Note that the operating plunger doesn’t turn on the hydraulic pump (it runs continuously). When the plunger is pulled, the system builds up pressure by restricting the return flow (a bit like a temporary pressure relief valve). Push the plunger back in and the system free-flows. It is good practice to leave the hydraulics ‘on’ all the time the aircraft is on the ground.

This keeps positive ‘down’ pressure in the system and guards against the undercarriage accidentally retracting after hitting a bump or rough ground.

Vernier plungers are used for all the power controls, with the undercarriage selector, flap switch, pitch trim wheel and indicator all to the throttle’s left. The undercarriage and flap selectors are a little too close together by modern ergonomic standards, but they are very different shapes and the undercarriage selector also incorporates a safety catch.


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Growls into life instantly

The big Continental growls into life instantly, and just a hint of power nudges us out of our parking space. This is a fine machine to taxi, with smooth, progressive brakes and positive nosewheel steering, and as you sit so high up the field of view is excellent.

Pre-takeoff checks are standard: the pitch trim indicator is on the panel next to the serrated trim wheel, while a line painted on the port flap shows when 20° (takeoff flap) is set.

With the main tank half full, empty tip tanks and no baggage, we are some 200kg below the 1,409kg maximum all-up weight. The ambient conditions are better than ISA as, although Earls Colne is 227ft AMSL, it is a cool, crisp morning, with only a slight crosswind.

Even though I bring the power in deliberately slowly the acceleration is excellent, with only small inputs of right rudder required to track the centreline, and as the needle of the ASI sweeps rapidly through sixty knots, a hint of back pressure lifts the nosewheel off the runway, followed swiftly by the main wheels after about 200 metres. A quick dab on the toe brakes stops the still-spinning wheels, then I fumble with the safety catch and pull the undercarriage selector out slightly, then up.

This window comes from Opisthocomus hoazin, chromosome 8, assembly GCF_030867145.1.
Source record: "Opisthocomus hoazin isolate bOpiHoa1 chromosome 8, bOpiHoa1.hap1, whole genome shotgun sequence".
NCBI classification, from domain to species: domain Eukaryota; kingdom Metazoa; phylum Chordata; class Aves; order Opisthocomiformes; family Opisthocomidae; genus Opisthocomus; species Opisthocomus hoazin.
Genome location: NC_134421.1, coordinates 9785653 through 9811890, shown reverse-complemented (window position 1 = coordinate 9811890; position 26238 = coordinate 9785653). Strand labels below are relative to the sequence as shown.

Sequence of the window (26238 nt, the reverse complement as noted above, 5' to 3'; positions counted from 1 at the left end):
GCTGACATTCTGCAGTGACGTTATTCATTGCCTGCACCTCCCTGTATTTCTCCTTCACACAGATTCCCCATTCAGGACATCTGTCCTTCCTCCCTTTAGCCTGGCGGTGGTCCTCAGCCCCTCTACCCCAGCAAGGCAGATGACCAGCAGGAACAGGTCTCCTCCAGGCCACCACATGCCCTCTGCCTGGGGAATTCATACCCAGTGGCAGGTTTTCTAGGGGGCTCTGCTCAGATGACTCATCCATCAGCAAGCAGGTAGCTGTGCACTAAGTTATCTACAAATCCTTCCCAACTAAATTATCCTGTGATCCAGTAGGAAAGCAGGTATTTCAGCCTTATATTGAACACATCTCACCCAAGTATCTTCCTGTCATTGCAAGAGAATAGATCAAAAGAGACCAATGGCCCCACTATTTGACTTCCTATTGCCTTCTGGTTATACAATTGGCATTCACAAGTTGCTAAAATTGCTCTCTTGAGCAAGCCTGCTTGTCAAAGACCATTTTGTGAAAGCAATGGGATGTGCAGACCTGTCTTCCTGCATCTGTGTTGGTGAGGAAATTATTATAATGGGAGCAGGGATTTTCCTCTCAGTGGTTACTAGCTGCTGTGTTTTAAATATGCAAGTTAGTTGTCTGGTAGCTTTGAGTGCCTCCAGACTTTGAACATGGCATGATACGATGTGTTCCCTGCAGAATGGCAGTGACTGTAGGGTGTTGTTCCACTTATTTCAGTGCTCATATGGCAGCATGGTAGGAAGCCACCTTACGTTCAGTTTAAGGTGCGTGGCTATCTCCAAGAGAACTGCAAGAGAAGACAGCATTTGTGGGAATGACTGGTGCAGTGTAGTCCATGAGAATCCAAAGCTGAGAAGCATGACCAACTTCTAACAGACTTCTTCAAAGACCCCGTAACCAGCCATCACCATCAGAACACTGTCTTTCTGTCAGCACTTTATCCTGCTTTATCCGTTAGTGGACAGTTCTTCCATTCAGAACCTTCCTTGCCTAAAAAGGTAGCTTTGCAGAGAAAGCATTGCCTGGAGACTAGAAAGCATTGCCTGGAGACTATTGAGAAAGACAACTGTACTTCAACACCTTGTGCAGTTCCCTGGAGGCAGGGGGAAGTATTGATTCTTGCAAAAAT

The undercarriage retracts very quickly, and with speed building nicely I stow the flaps, push the hydraulics plunger back in and set off after the C182 camera ship. Best rate of climb is eighty knots, but even climbing at 100 for improved visibility still has the VSI indicating around 1,200 feet per minute.

It’s a glorious morning for flying. The last of the mist is still burning off and the air is completely calm as we head out over the River Blackwater. Vernier throttles and close formation work don’t really mix, but the air is so smooth and the handling so precise that we soon get a fine set of pictures in the can.

Photographer Keith wants some shots of the undercarriage cycling, so I close up and ask Steve to lower the wheels. The powerful spring/hydraulic system seems to practically shoot the wheels down. There are very definite ‘thumps’ through the airframe as the legs lock into place and later, when we are back on the ground, Keith confirms he’s never seen an undercarriage extend so fast.